Never read the English version of Ha'aretz to get sane perspective of what's going on in Israel. Al-Jazeera sometimes seem more balanced than they do.

Totally second that.

Papapa
04-15-2020, 08:20 PM
Without getting political here, a word of caution.
Never read the English version of Ha'aretz to get sane perspective of what's going on in Israel. Al-Jazeera sometimes seem more balanced than they do.

I’m honestly not really well-versed in Israeli media but here are more sources

https://www.jpost.com/Israel-News/Court-rules-against-Liberman-in-favor-of-Jewishness-DNA-testing-615216
https://www.ynetnews.com/articles/0,7340,L-5476939,00.html

lifeisdandy
04-15-2020, 08:31 PM
I knew this would happen though and I wouldnt be surprised if it happens in other countries who are obsessed with lineage and pedigree like Saudi.

JerryS.
04-15-2020, 08:33 PM
so if only your mother is Jewish, so are you; but if only your father is Jewish, you are not?

Papapa
04-15-2020, 08:59 PM
It's also worth mentioning that state and religion are not completely separated in Israel so the rabbinical court does hold authority over certain aspects of civil life such as marriage. Last year I had to travel to Prague for my cousin's wedding since his fiance was 75% Jewish but her maternal grandmother was Russian so they couldn't get legally married in Israel. It was mind-blowing to realize that their kids who would be ~87.5% Jewish based on their DNA, are not going to be recognized as Jews in Israel.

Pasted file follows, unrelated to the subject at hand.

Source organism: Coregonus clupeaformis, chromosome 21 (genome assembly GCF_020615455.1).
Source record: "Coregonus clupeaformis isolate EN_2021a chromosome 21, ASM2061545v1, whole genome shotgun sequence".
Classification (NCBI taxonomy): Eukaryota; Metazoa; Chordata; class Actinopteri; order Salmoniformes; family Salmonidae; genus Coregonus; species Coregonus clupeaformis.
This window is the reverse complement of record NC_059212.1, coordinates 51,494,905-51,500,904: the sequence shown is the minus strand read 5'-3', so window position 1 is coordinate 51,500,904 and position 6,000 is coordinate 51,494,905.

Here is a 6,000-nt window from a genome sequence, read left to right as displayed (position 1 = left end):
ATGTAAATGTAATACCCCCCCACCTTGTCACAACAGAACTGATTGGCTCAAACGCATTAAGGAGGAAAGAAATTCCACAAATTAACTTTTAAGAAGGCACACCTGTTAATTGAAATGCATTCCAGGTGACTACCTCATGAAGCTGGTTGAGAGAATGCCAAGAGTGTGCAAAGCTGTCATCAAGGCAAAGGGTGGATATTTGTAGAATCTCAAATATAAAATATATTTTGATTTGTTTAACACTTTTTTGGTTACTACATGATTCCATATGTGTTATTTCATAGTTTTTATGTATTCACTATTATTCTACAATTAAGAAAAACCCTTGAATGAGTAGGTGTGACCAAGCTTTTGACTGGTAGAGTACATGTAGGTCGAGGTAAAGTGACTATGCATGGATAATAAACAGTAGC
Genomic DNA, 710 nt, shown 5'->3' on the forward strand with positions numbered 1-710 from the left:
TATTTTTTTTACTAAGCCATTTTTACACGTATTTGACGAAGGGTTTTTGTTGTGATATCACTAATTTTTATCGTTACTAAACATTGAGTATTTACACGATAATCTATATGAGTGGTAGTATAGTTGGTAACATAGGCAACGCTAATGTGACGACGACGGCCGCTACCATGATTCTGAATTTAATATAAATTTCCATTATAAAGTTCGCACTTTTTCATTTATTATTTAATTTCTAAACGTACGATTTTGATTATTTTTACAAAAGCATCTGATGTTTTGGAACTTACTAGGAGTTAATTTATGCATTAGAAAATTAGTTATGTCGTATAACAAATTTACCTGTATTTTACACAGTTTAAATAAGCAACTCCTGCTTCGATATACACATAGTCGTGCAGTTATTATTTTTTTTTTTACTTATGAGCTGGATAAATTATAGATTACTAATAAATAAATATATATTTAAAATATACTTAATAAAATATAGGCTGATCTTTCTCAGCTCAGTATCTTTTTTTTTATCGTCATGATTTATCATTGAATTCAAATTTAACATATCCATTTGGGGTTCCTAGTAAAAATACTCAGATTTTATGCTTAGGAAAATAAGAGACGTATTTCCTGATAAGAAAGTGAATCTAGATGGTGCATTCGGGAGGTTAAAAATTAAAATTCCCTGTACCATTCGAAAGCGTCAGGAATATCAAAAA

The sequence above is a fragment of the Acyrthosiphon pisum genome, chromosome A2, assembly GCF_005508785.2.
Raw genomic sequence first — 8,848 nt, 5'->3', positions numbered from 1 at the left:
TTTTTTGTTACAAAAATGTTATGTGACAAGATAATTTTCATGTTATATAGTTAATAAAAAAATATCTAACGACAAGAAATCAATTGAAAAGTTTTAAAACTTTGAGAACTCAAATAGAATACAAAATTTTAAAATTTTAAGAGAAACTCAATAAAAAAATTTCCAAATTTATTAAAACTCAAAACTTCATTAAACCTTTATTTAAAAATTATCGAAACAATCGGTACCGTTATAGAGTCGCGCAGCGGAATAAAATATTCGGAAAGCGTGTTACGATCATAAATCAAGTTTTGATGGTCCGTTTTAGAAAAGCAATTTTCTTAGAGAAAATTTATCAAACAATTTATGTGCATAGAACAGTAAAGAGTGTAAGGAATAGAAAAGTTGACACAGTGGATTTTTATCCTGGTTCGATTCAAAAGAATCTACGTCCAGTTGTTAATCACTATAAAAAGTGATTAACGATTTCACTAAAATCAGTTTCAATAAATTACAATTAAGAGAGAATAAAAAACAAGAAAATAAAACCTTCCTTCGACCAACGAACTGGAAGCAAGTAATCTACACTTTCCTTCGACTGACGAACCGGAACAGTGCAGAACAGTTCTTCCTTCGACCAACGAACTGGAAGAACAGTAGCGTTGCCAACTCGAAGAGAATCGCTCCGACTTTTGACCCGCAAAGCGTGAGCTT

grumpydaddybear
04-15-2020, 09:25 PM
It's also worth mentioning that state and religion are not completely separated in Israel so the rabbinical court does hold authority over certain aspects of civil life such as marriage. Last year I had to travel to Prague for my cousin's wedding since his fiance was 75% Jewish but her maternal grandmother was Russian so they couldn't get legally married in Israel. It was mind-blowing to realize that their kids who would be ~87.5% Jewish based on their DNA, are not going to be recognized as Jews in Israel.

I know that this discussion has been had before but I'm Soviet born American Jew and this bothers the fuck out of me....

I'm religious, but religion and politics don't mix...

grumpydaddybear
04-15-2020, 09:27 PM
so if only your mother is Jewish, so are you; but if only your father is Jewish, you are not?

Not by Jewish Law:

https://en.wikipedia.org/wiki/Matrilineality_in_Judaism

Papapa
04-15-2020, 09:48 PM
I know that this discussion has been had before but I'm Soviet born American Jew and this bothers the fuck out of me....